Personal Debt

What Happens to Your Spouse’s Personal Debt When They Die?

Losing your spouse is likely one of the most painful experiences you’ll ever go through. Unfortunately, this is only the tip of the iceberg. While processing your grief, you have to go through funeral planning, handling their final affairs, and in some cases—calls from debt collectors. Whether you’re looking ahead to the future or dealing with this right now, it’s important to know what happens to your spouse’s personal debt after they pass.

Handling debt is stressful, but understanding your options can help. Call the Mobile bankruptcy and debt consolidation attorneys at Padgett & Robertson today to set up a consultation—you can reach us at 251-336-3695.


Your Spouse’s Estate

When someone passes away while owing money to other parties, their estate becomes responsible for paying those debts. That may include the individual’s savings, money in checking, retirement accounts, and other assets. Before those assets can be distributed to beneficiaries, all debts owed by the individual must be paid from those assets. If the amount owed exceeds the amount of assets, the creditors cannot then go after surviving family members. The only way the family members are financially affected is if they had planned on receiving something from their loved one’s estate—if everything in the estate goes to debt, there will be nothing left for beneficiaries.

It’s important to note that your spouse’s debts don’t automatically become yours after they pass away. This isn’t always the case; in community property states, debts taken on during a marriage may actually become the responsibility of the surviving spouse. Since Alabama is not a community property state, you don’t have to worry about this.


Jointly-Owned Debts

It’s a bit of a different story when it comes to joint debt. If you and your spouse both took on a mortgage, car loan, or other type of debt together, that responsibility will likely become solely yours when they pass away. In most cases, two people who take on debt together are considered “jointly and severally liable” for that debt. This means that everyone who agrees to take on the loan is responsible for the debt. You are responsible both as a couple and as individuals. Even if one party stops paying their share, both parties are still responsible for the entirety of the debt. It’s important to understand which of your partner’s debts are solely theirs and which are shared with you, so you can plan appropriately if they pass away. This ensures that you don’t unintentionally harm your credit score by failing to pay a loan you don’t know about.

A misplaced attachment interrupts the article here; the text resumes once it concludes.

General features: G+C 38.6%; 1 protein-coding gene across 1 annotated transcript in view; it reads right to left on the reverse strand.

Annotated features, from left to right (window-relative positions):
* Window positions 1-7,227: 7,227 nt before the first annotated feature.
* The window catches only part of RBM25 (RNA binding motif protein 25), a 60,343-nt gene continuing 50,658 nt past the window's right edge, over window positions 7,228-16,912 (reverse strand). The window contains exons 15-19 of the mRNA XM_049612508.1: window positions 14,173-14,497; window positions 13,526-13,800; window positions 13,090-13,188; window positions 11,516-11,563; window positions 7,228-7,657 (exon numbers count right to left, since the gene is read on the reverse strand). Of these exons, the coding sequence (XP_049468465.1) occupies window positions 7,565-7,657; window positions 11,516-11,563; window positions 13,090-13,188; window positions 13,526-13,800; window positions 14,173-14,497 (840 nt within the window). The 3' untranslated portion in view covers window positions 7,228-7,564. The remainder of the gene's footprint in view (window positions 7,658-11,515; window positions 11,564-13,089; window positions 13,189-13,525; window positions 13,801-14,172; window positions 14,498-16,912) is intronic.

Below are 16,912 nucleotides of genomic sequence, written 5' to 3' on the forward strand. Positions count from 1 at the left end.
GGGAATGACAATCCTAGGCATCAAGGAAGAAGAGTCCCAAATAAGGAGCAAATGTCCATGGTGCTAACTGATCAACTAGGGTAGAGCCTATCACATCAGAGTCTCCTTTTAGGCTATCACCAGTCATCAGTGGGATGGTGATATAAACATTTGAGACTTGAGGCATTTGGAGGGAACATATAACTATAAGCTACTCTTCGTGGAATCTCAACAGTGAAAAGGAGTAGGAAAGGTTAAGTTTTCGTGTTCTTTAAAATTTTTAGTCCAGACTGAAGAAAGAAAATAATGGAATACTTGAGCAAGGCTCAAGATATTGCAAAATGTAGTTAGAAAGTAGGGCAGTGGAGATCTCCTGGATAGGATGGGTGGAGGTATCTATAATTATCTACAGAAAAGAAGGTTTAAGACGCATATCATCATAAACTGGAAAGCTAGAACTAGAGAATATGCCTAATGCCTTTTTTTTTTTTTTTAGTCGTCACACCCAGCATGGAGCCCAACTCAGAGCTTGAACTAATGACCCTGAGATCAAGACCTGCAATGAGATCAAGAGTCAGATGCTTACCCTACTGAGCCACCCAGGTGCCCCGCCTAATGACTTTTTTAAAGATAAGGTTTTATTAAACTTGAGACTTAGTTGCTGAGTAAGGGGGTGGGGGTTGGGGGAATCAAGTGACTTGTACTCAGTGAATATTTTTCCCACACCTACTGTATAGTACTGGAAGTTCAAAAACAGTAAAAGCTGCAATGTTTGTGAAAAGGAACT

Remember, too, that this doesn’t just apply to debts that you both benefited from. For example, if your spouse had poor credit, you may have co-signed on a car loan or other type of loan to help them get a better interest rate. That loan would become your sole responsibility if they passed away.


What to Do If Collectors Come Calling

The fact that your spouse’s debts may not be your legal obligation after they pass away does not stop debt collectors from doing whatever they can to get a payment. There are many sad—and frankly, appalling—stories of spouses who have been conned into paying a deceased spouse’s debts simply because they did not know their rights. Debt collectors may imply or outright state that the debt is your responsibility. This is illegal, and if they take it even farther, they risk massive fines. The Fair Debt Collection Practices Act limits how collectors can attempt to collect on debts. If you’re not sure whether or not a debt is valid, you can ask the debt collector to contact you only in writing. You can use that time to talk to an attorney and find out if the debt is your responsibility or if it’s even legitimate.


Choose Padgett & Robertson for Help With Managing Debt in the Wake of Tragedy

Navigating debt after a loss can make an already painful time even more stressful. If you’re uncertain of your rights or if you’ve been left with a significant amount of jointly-owned debt after a death, it may be time to look at your legal options. Call Padgett & Robertson at 251-336-3695 or reach out online to set up a consultation with our Mobile attorneys.

0 replies

Leave a Reply

Want to join the discussion?
Feel free to contribute!

Leave a Reply

Your email address will not be published. Required fields are marked *